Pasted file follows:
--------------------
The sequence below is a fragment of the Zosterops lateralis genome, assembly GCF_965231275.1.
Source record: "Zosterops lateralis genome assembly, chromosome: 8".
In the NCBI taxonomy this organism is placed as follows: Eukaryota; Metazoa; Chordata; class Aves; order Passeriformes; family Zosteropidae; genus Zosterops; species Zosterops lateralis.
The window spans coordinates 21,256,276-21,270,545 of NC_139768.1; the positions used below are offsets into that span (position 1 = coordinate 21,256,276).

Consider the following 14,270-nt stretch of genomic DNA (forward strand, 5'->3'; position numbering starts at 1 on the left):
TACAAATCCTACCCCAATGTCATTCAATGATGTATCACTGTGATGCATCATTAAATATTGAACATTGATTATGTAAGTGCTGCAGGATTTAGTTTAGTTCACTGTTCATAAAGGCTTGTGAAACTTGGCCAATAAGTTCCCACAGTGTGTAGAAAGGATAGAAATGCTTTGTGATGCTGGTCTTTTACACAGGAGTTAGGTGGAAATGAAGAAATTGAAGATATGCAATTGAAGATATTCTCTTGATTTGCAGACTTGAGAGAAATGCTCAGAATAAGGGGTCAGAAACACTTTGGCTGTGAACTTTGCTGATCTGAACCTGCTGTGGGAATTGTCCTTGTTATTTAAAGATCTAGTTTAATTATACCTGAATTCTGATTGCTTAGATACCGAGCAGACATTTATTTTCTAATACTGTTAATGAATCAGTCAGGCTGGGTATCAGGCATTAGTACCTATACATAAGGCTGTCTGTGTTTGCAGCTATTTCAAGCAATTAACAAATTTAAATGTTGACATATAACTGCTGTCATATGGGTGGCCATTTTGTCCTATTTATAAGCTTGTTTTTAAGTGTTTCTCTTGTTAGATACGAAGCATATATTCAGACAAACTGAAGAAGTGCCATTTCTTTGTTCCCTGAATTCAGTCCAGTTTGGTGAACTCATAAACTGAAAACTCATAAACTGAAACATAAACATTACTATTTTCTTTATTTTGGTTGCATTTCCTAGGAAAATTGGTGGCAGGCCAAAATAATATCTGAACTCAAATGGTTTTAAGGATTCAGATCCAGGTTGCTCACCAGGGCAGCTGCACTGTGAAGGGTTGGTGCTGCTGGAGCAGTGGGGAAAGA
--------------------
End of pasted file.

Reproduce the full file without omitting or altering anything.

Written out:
The sequence below is a fragment of the Zosterops lateralis genome, assembly GCF_965231275.1.
Source record: "Zosterops lateralis genome assembly, chromosome: 8".
In the NCBI taxonomy this organism is placed as follows: Eukaryota; Metazoa; Chordata; class Aves; order Passeriformes; family Zosteropidae; genus Zosterops; species Zosterops lateralis.
The window spans coordinates 21,256,276-21,270,545 of NC_139768.1; the positions used below are offsets into that span (position 1 = coordinate 21,256,276).

Consider the following 14,270-nt stretch of genomic DNA (forward strand, 5'->3'; position numbering starts at 1 on the left):
TACAAATCCTACCCCAATGTCATTCAATGATGTATCACTGTGATGCATCATTAAATATTGAACATTGATTATGTAAGTGCTGCAGGATTTAGTTTAGTTCACTGTTCATAAAGGCTTGTGAAACTTGGCCAATAAGTTCCCACAGTGTGTAGAAAGGATAGAAATGCTTTGTGATGCTGGTCTTTTACACAGGAGTTAGGTGGAAATGAAGAAATTGAAGATATGCAATTGAAGATATTCTCTTGATTTGCAGACTTGAGAGAAATGCTCAGAATAAGGGGTCAGAAACACTTTGGCTGTGAACTTTGCTGATCTGAACCTGCTGTGGGAATTGTCCTTGTTATTTAAAGATCTAGTTTAATTATACCTGAATTCTGATTGCTTAGATACCGAGCAGACATTTATTTTCTAATACTGTTAATGAATCAGTCAGGCTGGGTATCAGGCATTAGTACCTATACATAAGGCTGTCTGTGTTTGCAGCTATTTCAAGCAATTAACAAATTTAAATGTTGACATATAACTGCTGTCATATGGGTGGCCATTTTGTCCTATTTATAAGCTTGTTTTTAAGTGTTTCTCTTGTTAGATACGAAGCATATATTCAGACAAACTGAAGAAGTGCCATTTCTTTGTTCCCTGAATTCAGTCCAGTTTGGTGAACTCATAAACTGAAAACTCATAAACTGAAACATAAACATTACTATTTTCTTTATTTTGGTTGCATTTCCTAGGAAAATTGGTGGCAGGCCAAAATAATATCTGAACTCAAATGGTTTTAAGGATTCAGATCCAGGTTGCTCACCAGGGCAGCTGCACTGTGAAGGGTTGGTGCTGCTGGAGCAGTGGGGAAAGA